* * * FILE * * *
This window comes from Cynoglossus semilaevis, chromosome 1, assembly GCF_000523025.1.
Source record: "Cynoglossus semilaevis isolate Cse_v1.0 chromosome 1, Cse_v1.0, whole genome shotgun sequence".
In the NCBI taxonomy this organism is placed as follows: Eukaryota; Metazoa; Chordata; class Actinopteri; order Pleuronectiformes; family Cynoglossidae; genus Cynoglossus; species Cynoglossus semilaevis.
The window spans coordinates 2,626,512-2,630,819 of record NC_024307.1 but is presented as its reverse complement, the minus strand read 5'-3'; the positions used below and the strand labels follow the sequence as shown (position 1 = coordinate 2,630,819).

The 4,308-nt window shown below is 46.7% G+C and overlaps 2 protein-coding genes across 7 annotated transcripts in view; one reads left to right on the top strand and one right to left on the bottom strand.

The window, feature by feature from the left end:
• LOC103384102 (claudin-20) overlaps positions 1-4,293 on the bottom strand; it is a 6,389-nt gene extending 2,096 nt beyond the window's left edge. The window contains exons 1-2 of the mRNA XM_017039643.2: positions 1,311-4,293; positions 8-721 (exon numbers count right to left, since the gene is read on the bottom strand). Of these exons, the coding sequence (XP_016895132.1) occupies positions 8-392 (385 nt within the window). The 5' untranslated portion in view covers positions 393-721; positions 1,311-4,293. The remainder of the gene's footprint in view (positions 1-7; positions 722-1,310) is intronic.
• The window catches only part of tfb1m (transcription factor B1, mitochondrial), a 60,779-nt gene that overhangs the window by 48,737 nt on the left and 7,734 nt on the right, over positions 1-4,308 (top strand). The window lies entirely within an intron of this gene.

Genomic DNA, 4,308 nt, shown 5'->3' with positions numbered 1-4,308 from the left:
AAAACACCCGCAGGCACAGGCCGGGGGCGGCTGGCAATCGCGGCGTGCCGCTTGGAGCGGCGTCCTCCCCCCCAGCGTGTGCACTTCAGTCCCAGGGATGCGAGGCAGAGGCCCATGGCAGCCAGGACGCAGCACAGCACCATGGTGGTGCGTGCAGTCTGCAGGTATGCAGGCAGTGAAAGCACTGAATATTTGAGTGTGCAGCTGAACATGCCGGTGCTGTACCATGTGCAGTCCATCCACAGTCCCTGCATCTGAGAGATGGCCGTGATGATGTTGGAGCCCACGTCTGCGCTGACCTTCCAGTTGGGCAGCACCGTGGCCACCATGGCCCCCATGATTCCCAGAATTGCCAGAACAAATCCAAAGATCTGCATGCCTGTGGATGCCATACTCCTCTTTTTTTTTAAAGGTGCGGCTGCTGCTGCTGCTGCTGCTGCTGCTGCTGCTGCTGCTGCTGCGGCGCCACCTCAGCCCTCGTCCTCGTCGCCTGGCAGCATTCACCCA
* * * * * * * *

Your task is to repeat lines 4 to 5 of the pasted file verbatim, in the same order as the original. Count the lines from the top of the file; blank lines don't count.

The window spans coordinates 2,626,512-2,630,819 of record NC_024307.1 but is presented as its reverse complement, the minus strand read 5'-3'; the positions used below and the strand labels follow the sequence as shown (position 1 = coordinate 2,630,819).

The 4,308-nt window shown below is 46.7% G+C and overlaps 2 protein-coding genes across 7 annotated transcripts in view; one reads left to right on the top strand and one right to left on the bottom strand.